Calculating R-squared values for detection measurements

Another script, this time with GUI!

Very briefly, it takes two measurements that exist in your population of detections (selected by drop-down menus), all classes or one as a subset of those detections, and then calculates a best fit line and R-squared value for the resulting data point pairs. The script also provides a plot of those data points (plot axis values are determined by min/max values and cannot be changed at this time), along with the option to save to csv all of the calculations you have made since starting the script. The calculations will be saved to the project folder within a subfolder called “R-squared results.”

Always do be careful with R-squared values as not all relationships in your data will be linear, and this is based off of a best fit line. A plot is always generated, so do take a moment to look at it!

image

The interface is in the upper left hand corner in the picture and consists of the two drop down menus for selecting measurements, the class dropdown and all classes checkbox (which overrides any selected class), and the calculate button that makes it all go. Any time you click Calculate, a new plot will be created, and a line will be added to an array that keeps track of every result you have calculated. If you decide you want a list of those results, you can click Export all calculations to CSV when you are done, and go and collect the results!

In this example, I just picked some fairly random values to see if anything was strongly correlated (I didn’t expect anything to be), and then threw in a comparison of the nuclear area and perimeter to prove that everything was actually working.

Please do let me know if you run into any issues with the code, but so far it seems to work for both main versions of QuPath, though the file name for the export changes slightly. Suggestions welcome for ways to improve the code, or take it and run with it :slight_smile:

If you want the data points to plot in something more configurable, I recommend using something like:

saveDetectionMeasurements("C://Path//To//nowhere.txt", "Nucleus: Area", "Nucleus: Circularity")

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Quick update to this, I merged the R-squared script with the colocalization script to create a new script that calculates the R-squared value of the pixels within each detection area/region for two channels of choice.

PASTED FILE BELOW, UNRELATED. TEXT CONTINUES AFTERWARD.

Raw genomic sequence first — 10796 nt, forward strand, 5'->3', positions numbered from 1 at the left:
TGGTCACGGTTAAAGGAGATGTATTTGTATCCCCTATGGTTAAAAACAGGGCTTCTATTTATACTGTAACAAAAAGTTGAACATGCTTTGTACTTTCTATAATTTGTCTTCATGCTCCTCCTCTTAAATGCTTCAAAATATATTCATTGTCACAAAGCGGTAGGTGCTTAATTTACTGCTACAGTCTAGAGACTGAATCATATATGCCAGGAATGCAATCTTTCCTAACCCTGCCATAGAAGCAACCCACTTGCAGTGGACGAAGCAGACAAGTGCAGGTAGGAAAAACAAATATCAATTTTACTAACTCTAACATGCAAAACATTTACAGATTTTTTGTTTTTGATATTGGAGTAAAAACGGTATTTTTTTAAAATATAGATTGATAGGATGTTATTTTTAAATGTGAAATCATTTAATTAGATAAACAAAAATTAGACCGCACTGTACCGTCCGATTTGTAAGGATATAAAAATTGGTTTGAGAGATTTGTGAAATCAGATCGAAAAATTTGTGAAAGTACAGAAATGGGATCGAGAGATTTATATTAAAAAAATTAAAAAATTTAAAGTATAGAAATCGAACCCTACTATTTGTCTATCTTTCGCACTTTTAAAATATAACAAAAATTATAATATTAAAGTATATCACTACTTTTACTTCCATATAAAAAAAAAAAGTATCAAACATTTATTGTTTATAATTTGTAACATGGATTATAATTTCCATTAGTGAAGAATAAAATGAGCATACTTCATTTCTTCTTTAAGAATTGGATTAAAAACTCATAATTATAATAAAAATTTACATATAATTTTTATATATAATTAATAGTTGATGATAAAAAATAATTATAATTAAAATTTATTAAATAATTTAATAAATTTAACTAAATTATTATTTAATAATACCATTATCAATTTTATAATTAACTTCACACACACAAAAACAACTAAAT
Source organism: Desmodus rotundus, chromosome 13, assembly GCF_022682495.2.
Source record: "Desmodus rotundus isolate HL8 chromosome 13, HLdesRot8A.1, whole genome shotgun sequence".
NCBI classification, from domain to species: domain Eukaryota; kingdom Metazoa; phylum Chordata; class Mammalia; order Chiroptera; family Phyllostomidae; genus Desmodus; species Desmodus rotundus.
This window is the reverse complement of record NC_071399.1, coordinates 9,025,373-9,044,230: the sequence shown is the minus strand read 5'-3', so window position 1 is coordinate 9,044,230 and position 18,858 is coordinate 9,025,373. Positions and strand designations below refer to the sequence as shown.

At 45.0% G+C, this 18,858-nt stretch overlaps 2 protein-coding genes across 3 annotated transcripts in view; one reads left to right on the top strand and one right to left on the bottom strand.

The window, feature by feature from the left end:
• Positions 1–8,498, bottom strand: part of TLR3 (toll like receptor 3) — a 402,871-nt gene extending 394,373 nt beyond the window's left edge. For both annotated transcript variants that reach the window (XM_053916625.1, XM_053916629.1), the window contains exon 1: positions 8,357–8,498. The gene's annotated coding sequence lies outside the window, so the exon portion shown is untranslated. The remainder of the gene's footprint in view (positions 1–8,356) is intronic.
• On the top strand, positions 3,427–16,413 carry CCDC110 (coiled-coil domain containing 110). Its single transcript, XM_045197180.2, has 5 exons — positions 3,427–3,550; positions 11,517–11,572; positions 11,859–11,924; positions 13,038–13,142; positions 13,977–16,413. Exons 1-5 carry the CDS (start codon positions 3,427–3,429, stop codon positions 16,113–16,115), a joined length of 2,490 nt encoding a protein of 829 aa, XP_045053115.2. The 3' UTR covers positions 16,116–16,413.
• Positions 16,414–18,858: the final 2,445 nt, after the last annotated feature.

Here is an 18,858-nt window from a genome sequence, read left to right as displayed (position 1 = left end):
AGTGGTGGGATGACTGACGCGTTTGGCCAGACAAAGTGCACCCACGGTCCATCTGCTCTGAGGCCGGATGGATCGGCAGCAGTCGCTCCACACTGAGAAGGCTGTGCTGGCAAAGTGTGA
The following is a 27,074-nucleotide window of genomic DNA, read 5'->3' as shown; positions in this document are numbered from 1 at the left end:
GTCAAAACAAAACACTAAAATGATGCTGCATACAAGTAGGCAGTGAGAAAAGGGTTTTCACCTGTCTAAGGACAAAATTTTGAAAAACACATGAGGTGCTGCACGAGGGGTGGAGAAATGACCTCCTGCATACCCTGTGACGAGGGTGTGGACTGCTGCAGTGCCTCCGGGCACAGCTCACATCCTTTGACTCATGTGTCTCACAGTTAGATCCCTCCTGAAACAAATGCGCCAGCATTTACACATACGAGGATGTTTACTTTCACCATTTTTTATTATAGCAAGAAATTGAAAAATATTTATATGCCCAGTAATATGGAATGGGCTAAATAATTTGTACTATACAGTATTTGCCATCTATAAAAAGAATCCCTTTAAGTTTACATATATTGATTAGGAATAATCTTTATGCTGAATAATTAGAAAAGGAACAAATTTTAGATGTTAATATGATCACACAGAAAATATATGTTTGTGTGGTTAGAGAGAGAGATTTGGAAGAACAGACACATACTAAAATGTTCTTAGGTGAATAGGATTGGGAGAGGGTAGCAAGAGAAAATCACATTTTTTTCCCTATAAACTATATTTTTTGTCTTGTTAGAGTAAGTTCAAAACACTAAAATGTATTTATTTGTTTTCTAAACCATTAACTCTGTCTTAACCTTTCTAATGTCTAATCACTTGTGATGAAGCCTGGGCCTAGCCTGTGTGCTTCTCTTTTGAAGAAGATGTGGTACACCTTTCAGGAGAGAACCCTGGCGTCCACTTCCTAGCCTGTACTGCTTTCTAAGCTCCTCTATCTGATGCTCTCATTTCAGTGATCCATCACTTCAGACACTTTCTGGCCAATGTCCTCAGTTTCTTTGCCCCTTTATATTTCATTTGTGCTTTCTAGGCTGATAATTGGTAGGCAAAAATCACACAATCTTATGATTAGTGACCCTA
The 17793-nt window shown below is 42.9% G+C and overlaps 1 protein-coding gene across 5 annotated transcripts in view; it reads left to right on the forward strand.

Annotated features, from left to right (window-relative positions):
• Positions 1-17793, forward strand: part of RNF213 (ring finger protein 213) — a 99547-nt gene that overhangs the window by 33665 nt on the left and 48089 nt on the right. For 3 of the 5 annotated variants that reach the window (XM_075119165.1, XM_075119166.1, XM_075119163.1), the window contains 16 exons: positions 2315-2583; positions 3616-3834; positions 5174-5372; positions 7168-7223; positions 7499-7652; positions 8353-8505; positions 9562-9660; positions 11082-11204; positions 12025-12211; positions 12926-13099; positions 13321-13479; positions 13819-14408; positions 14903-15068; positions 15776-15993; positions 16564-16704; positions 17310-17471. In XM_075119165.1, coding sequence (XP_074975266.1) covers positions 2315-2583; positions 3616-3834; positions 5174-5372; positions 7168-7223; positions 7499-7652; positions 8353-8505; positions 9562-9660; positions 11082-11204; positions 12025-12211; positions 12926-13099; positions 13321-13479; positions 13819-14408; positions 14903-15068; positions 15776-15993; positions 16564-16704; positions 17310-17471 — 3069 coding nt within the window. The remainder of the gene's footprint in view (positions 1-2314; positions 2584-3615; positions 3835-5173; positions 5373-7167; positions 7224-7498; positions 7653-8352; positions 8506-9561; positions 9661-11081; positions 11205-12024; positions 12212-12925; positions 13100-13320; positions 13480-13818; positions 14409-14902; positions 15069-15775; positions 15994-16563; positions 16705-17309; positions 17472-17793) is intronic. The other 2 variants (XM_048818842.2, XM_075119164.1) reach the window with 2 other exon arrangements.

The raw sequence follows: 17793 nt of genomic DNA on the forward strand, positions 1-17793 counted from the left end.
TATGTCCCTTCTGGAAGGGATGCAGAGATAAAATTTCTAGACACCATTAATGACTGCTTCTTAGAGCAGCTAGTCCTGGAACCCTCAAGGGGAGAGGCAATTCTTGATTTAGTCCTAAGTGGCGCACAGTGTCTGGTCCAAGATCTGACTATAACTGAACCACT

image

Then look at the results in the Measurement Map.


I just noticed when using the previous script with VERY small tiles (say 3x3 pixels) I have managed to get R^2 values of greater than 1. I haven’t tracked down what is happening there, but wanted to make a note of it in case anyone else noticed something similar or tracked down what happens in those cases. Seems to work well 99% of the time though.

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Very Fine Work!!
Thanks,
Bob

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Nice! I only explored a little bit, but one small change I’d suggest is adding all your data points to the scatterplot in one go, e.g.

 XYChart.Series scatterPlot = new XYChart.Series()
    def data = []
    for(i=0; i < cells.size()-1; i++){
        data << new XYChart.Data(points[i][0], points[i][1])
    }
    scatterPlot.getData().addAll(data)

Lots of things can trigger events to be fired in JavaFX, and you should find the change makes it much faster.

There are also ways using Java streams (as opposed to Groovy collect) to create summary statistics all in one go and avoid (effectively) multiple loops, e.g.

def xStats = Arrays.stream(pts).mapToDouble({p -> p[0]}).summaryStatistics()

and then request the min/max/sum from those stats.

However you can also use Apache Commons Math (already accessible in QuPath) to get R-squared values and avoid the need for this calculation entirely, e.g.

def regression = new org.apache.commons.math3.stat.regression.SimpleRegression()
regression.addData(points)
print('From commons-math3: ' + regression.getRSquare())

It would be good to check what happens whenever the values become very large to give some warning of when things may go bad, and to compare if the commons method is any more robust.

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Thanks! I have updated the scripts and they do run much faster now, though the 2channel Rsquared for pixels script is still slower through the ImageJ calls. Don’t have any data sets on me to try to stress the max().

Mmm, yes, the increased speed has already been very useful for demonstrating to people where bleedthrough or autofluorescence are occurring.